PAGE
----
Diet to Lower High Cholesterol

Lifestyle changes, including regular exercise and proper diet, are important measures for controlling cholesterol levels. In individuals with only slightly elevated cholesterol levels, simple dietary changes can reduce or even prevent the use of cholesterol medications.

Any degree of reduction in cholesterol is welcome, since every 1% reduction in LDL cholesterol levels in the blood decreases by 2% the risk of cardiovascular diseases. It is important to note that in addition to diet, to control cholesterol, body weight control and regular physical exercise are also essential.

Lower cholesterol food
Lower cholesterol food

Who should diet to lower cholesterol?

A healthy diet is indicated for any individual, even those with controlled cholesterol levels. However, the greater the value of LDL cholesterol, the more important the changes in lifestyle become. A cholesterol-lowering diet is indicated for those with LDL cholesterol above 130 mg/dL. In the case of patients with a personal history of coronary heart disease the diet should be done to help keep LDL below 100 mg/dL.

General tips on foods

The following are general tips on foods and cholesterol control supplements. To optimize the results it is always important to have an appointment with a nutritionist so that the nutritionist can devise an appropriate strategy for your particular case.

In general, saturated fats, especially trans-saturated fats, should be avoided. The healthiest fats are the unsaturated fats, especially the monounsaturated fats found in foods like olive oil, canola, avocado, peanuts and nuts. Let's explain in more detail.

1) Meat

It is not necessary to cut meat from the diet, but give preference to fish. Skinless poultry are also an option. Beef or pork only if they are lean cuts. The ideal amount of meat per day is 150-200g. Avoid:
  • Meats with fatty cuts, ribs, organ meat and fried meats (including fish)
  • Sausage, sausage, mortadella, salami, ham and bacon
  • Shrimp, octopus and squid

Preference should always be given to vegetable protein instead of animal protein. Soybeans are a great substitute for meat of animal origin.

2) Eggs

You can eat eggs, however, no more than 4 egg yolks per week in milder cases and no more than 2 egg yolks per week in cases of higher cholesterol or high cardiovascular risk. This account includes foods that carry eggs, such as cakes and pasta. Clear has no cholesterol and can be consumed without fear.

3) Milk and dairy products

Milk should always be skimmed. The same goes for cheeses and yogurts. Give preference to cottage cheese, the thinnest of them all. Cheese Minas light is also a good option. Avoid gorgonzola, cheddar, provolone and parmesan cheese.

Unlike many people think, the buffalo muzzarela is not a lean cheese. In fact, it is even greasier than the average muzzarella.

If you want to use cream in the preparation of some dish, use the soy-based, which taste is very similar. Also be careful with creamy ice cream.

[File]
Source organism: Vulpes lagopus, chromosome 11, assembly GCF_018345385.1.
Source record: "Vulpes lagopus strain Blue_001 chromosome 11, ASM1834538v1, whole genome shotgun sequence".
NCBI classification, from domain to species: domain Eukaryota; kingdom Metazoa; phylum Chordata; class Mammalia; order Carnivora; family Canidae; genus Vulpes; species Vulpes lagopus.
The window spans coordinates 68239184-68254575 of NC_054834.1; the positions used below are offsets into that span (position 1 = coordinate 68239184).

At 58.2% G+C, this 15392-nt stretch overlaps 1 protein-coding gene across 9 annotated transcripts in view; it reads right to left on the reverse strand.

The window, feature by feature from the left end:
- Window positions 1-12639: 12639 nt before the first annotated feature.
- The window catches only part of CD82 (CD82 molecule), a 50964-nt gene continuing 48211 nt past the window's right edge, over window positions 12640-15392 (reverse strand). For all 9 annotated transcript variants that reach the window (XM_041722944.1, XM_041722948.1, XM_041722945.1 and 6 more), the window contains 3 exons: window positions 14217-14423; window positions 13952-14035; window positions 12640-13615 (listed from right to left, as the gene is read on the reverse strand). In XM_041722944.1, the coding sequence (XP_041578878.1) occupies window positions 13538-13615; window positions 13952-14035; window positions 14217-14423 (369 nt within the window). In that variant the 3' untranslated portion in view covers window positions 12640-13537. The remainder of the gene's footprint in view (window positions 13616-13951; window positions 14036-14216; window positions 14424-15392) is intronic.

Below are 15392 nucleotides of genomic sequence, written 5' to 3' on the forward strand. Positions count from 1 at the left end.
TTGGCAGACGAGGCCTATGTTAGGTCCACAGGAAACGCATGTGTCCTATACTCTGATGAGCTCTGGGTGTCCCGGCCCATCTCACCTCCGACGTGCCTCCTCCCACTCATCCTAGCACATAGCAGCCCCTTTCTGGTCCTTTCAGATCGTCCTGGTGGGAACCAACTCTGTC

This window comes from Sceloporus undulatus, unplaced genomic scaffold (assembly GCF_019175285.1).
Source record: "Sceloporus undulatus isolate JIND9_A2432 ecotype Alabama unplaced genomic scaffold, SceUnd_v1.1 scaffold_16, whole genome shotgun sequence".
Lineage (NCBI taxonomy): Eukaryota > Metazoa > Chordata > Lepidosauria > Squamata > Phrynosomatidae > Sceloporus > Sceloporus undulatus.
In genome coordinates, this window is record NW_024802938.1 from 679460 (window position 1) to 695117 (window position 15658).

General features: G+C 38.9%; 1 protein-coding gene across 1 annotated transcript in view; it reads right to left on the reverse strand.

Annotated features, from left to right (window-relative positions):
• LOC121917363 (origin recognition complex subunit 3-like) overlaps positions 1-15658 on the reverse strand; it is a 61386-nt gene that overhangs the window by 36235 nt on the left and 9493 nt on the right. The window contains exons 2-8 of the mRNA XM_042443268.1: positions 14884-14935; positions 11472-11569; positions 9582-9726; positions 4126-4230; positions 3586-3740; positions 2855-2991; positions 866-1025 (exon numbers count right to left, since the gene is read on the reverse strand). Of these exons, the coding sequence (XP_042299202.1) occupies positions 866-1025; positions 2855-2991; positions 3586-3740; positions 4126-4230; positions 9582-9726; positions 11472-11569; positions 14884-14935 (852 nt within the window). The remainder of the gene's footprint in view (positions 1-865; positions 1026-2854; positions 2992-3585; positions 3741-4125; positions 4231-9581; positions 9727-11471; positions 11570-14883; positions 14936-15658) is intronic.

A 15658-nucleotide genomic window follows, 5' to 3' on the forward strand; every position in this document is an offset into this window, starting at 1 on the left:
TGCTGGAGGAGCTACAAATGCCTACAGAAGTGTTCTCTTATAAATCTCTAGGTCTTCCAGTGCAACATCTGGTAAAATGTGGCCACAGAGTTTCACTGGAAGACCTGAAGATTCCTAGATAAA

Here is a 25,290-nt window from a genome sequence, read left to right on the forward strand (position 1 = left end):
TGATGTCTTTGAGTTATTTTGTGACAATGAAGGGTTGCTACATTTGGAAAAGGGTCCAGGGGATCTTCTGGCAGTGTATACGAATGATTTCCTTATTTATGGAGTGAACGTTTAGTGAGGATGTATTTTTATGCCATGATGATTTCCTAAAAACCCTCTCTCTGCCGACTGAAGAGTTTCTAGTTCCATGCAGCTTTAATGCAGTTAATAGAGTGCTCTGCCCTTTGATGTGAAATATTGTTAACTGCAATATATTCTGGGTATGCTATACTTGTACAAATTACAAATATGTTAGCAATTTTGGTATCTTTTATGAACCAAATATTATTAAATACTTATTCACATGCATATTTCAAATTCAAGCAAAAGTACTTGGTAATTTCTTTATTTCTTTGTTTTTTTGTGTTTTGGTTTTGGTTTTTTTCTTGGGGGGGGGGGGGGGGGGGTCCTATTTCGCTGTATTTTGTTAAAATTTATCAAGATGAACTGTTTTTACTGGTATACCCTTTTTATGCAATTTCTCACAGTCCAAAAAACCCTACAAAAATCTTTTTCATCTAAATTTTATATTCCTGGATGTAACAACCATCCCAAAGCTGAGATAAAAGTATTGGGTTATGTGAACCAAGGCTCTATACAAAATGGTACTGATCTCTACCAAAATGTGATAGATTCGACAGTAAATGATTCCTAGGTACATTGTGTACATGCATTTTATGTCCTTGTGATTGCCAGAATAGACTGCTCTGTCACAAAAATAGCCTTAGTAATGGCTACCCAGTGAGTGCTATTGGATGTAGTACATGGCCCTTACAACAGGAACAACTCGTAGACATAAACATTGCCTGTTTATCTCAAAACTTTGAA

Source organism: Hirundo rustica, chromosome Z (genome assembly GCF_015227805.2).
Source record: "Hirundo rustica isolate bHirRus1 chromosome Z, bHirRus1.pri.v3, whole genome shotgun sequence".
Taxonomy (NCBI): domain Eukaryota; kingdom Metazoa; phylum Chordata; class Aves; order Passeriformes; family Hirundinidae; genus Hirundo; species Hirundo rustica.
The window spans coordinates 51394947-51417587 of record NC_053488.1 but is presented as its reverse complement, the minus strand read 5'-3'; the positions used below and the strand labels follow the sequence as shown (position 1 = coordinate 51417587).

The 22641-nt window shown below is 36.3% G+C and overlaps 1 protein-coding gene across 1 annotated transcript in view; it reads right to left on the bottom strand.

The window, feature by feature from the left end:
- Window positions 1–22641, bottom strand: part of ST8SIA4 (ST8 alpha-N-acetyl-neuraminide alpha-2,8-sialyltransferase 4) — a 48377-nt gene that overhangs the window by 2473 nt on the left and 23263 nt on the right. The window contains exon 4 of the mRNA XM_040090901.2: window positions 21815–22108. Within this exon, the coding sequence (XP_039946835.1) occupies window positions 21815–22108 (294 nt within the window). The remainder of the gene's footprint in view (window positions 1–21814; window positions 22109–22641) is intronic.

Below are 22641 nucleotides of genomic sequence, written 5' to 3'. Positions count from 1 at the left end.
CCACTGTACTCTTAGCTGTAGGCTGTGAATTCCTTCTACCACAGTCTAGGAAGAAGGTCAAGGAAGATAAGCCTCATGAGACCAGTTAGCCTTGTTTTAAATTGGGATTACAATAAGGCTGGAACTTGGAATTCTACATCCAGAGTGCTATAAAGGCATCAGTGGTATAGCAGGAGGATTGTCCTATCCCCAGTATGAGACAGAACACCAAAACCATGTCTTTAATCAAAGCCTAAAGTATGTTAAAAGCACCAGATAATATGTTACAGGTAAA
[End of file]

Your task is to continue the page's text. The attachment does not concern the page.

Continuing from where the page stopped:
There are some new studies that challenge our current notion that dairy products high in saturated fat are bad for cholesterol, but that is still a cause for debate and there is by no means sufficient evidence to change the current consensus.

4) Margarine

One should not use butter, but special margarine. There are already on the market margarines with plant sterols (phytosterols) that have proven to help lower LDL cholesterol levels. The two most famous brands are Becel pro-activ and Benecol.

5) Fish oil (Omega 3)

Omega 3 is a type of fat found in fatty fish, especially salmon, in flaxseeds, flaxseed oil, canola oil, soybean oil and nuts. Fish oil can also be found in capsules. Regular consumption reduces the incidence of cardiovascular events and helps reduce triglyceride levels. It is suggested to consume at least two meals a week with fish rich in omega 3.

6) Soybean

Soy protein despite not directly lowering cholesterol levels is indicated in patients with high cholesterol because it is a source of protein with low amount of saturated fat and high amount of unsaturated fats.

7) Walnuts

Walnuts, almonds, hazelnuts, pistachio and nuts are good options for lowering LDL cholesterol.

8) Garlic

Despite popular belief, there is no evidence that garlic has direct action in reducing LDL cholesterol.

9) Green Tea

Green tea is proven to reduce LDL levels. It's a good option.

10) Fibers

Regular consumption of high-fiber foods helps reduce LDL levels. Eat as many fiber foods as you can.

11) Fruits and vegetables

They help reduce LDL cholesterol and should be the basis of diet.

12) Vegetable oils

Vegetable oils such as olive oil, soybeans, sunflower, canola, corn, cotton and rice have no saturated fat and are great sources of healthy fat (unsaturated fats). But beware, they should not be boiled because high temperatures change their chemical structure turned them into saturated fat (bad fat).

13) Bitter chocolate

While ordinary chocolate often increases cholesterol levels, bitter chocolates are rich in flavonoids, substances that lower LDL.

14) Bread

Whole grain bread and cereals from oats, corn or wheat are indicated. Avoid: croissants, breads in which eggs, fat or butter are the main ingredients, high-fat biscuits, cakes, muffins containing whole milk, egg yolks or saturated oils.

It is important to note that diet and exercise can lower cholesterol levels by as much as 20-30%, often enough to reach adequate levels. Even in those patients who need cholesterol-lowering drugs, diet is important because it potentiates the action of drugs, making it necessary to use smaller doses, reducing the cost of treatment and the incidence of side effects.

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